What is CCAMLR?
The Commission for the Conservation of Antarctic Marine Living Resources (CCAMLR) is an international body responsible for the conservation of living marine resources (excluding mammals) in the Southern Ocean.
CCAMLR is made up of 25 Member countries and the European Union, which meet each year to make decisions on issues such as the closure and opening of fisheries in Antarctica, total allowable catches (TACs), and the designation of marine protected areas (MPAs). ASOC attends these meetings as an observer.
A brief history
When the Antarctic Treaty was signed in 1959, it secured Antarctica’s status as a continent for peace and science. However, the Treaty contained no specific guidelines for the protection of the Southern Ocean.
Antarctic seals and whales were hunted through the 19th century, bringing several species, including fur seals and blue whales, close to extinction. In the early 20th century fisheries in the Southern Ocean targeted mackerel icefish (Champsocephalus gunnari) and Patagonian toothfish (Dissostichus mawsoni), pushing their populations into steep decline.
In the 1970s, fisheries turned their attention to Antarctic krill (Euphausia superba) in increasing numbers. Krill is a keystone species in the Antarctic food web, and a vital food source for Antarctic seabirds, seals, whales and fish. The growth of this unregulated industry raised concerns among Antarctic Treaty parties about potential damage to Antarctic ecosystems. CCAMLR was developed in response to these concerns.
The Convention on the Conservation of Antarctic Marine Living Resources (CAMLR), was adopted in May 1980 and entered into force in 1982.
The Commission for the Conservation of Antarctic Marine Living Resources (CCAMLR) gives effect to this Convention.
A precautionary approach
While CCAMLR manages Southern Ocean fisheries, it differs from Regional Fishery Management Organizations (RFMOs) in a significant way. As an instrument within the Antarctic Treaty System, it takes a precautionary, ecosystem-based approach to the management of Antarctic fisheries.
This means fishing should only be permitted if the Scientific Committee is reasonably sure that the harvest is sustainable and the ecosystem will not be harmed.
This makes CCAMLR unique, as its primary mission is conserving Antarctic marine ecosystems, while the focus of most RFMOs is simply managing fisheries without reference to overall ecosystem health.
Role of ASOC in CCAMLR
The Antarctic and Southern Ocean Coalition (ASOC) participates in CCAMLR as an observer. Although we do not cast votes, we participate in the decision-making process and represent the position of the environmental community.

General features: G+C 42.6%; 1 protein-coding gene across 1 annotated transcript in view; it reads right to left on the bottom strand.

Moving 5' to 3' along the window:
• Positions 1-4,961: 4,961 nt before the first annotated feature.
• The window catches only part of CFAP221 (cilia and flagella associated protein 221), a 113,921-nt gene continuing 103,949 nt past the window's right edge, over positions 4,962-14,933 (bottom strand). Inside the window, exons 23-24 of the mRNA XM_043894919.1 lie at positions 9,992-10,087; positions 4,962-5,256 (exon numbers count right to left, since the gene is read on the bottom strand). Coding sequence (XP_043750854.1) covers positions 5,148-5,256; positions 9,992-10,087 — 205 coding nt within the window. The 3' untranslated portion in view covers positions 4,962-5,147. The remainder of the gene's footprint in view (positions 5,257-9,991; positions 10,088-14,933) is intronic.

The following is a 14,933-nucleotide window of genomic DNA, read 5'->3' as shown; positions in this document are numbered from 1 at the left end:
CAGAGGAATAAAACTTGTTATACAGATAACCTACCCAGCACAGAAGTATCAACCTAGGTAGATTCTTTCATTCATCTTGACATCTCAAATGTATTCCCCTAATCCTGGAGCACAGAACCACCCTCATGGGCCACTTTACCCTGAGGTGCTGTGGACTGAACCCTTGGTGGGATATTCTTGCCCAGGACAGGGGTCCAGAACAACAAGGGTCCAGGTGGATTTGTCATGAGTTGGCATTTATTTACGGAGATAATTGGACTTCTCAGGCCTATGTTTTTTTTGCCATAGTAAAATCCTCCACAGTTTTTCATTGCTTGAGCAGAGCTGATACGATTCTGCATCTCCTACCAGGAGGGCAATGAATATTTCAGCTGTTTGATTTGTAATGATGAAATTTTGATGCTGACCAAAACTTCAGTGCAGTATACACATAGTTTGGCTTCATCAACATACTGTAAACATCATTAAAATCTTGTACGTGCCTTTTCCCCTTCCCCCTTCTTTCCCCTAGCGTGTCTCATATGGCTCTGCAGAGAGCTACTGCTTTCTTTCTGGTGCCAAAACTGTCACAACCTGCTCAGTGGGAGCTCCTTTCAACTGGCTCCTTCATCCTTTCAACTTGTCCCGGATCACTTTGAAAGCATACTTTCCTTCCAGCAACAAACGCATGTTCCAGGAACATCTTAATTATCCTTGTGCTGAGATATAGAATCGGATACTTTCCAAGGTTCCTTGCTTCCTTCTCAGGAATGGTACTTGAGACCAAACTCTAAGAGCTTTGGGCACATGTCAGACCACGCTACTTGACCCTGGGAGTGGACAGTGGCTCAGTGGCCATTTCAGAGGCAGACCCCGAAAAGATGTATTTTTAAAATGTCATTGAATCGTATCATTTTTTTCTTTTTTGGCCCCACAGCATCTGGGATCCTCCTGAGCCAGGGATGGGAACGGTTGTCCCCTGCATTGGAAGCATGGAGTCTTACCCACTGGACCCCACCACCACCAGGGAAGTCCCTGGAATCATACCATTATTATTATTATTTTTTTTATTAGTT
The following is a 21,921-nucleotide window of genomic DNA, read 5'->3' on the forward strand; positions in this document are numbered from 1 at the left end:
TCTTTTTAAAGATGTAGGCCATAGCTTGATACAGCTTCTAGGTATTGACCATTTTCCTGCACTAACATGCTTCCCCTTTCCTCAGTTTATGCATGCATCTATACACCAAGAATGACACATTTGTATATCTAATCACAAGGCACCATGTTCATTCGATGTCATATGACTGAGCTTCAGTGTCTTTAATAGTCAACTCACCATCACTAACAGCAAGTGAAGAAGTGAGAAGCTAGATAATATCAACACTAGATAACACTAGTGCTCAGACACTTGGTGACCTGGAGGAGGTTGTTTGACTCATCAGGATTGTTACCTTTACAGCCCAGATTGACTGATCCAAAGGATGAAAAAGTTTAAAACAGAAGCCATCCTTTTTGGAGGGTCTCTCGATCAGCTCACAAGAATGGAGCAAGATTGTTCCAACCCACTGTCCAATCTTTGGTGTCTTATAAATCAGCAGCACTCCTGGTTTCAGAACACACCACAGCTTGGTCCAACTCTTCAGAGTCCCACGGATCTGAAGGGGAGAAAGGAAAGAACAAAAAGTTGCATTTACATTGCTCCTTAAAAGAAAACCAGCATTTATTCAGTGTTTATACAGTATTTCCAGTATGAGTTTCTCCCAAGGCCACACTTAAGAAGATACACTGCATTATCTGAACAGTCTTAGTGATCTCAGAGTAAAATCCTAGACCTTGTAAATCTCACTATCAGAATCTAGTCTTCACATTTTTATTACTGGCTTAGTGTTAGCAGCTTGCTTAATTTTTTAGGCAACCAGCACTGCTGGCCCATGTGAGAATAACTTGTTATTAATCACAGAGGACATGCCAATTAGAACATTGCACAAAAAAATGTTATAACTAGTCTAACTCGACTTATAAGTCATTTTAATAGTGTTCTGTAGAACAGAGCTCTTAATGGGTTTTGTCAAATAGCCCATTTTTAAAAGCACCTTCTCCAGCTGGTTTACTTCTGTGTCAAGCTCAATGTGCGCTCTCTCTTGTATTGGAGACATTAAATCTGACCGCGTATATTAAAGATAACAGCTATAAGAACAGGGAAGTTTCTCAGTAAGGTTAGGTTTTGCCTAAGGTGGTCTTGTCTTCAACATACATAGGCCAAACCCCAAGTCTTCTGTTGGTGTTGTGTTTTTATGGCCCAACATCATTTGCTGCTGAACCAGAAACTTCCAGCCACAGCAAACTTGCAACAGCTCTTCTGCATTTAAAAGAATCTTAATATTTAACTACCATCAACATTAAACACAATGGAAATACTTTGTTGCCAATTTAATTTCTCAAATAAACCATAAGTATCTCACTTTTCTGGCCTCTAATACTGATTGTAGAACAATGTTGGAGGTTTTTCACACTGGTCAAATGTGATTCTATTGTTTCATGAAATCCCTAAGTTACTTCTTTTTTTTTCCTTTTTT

We do this by submitting policy papers, encouraging decision-makers to pursue outcomes that conserve and protect the Southern Ocean, and raising public awareness about Antarctic marine conservation.
Learn more about our work.
Marine Protected Areas
CCAMLR is responsible for designating and regulating Marine Protected Areas (MPAs) in the Southern Ocean.
Like national parks on land, MPAs are designated areas of the ocean where some activities, such as fishing, are limited. They are scientifically proven to be the most effective way to limit the damaging impacts of human activities and support a vibrant, healthy ocean.
Proposals for Southern Ocean MPAs are put forward by CCAMLR Member countries and developed with the Scientific Committee. Once there is consensus that the proposal is based on the best available science, it is taken to the Commission, where all Members must agree to establish the MPA.
CCAMLR has been working towards creating a representative network of MPAs across the Southern Ocean since 2002. In 2009 all CCAMLR Members made a formal commitment to realize this network by 2012.
However, despite the efforts of many Members, CCAMLR’s own deadline has long since passed, raising questions about the organization’s effectiveness.
To date only two marine protected areas, covering 5% of the Southern Ocean, have been established. The South Orkney Islands Southern Shelf MPA, proposed by the United Kingdom in 2009, was the first international MPA to be established on the high seas. The Ross Sea Region MPA, initially proposed by the United States and New Zealand in 2012, came into force on 1 December, 2017, and is the world’s largest marine protected area.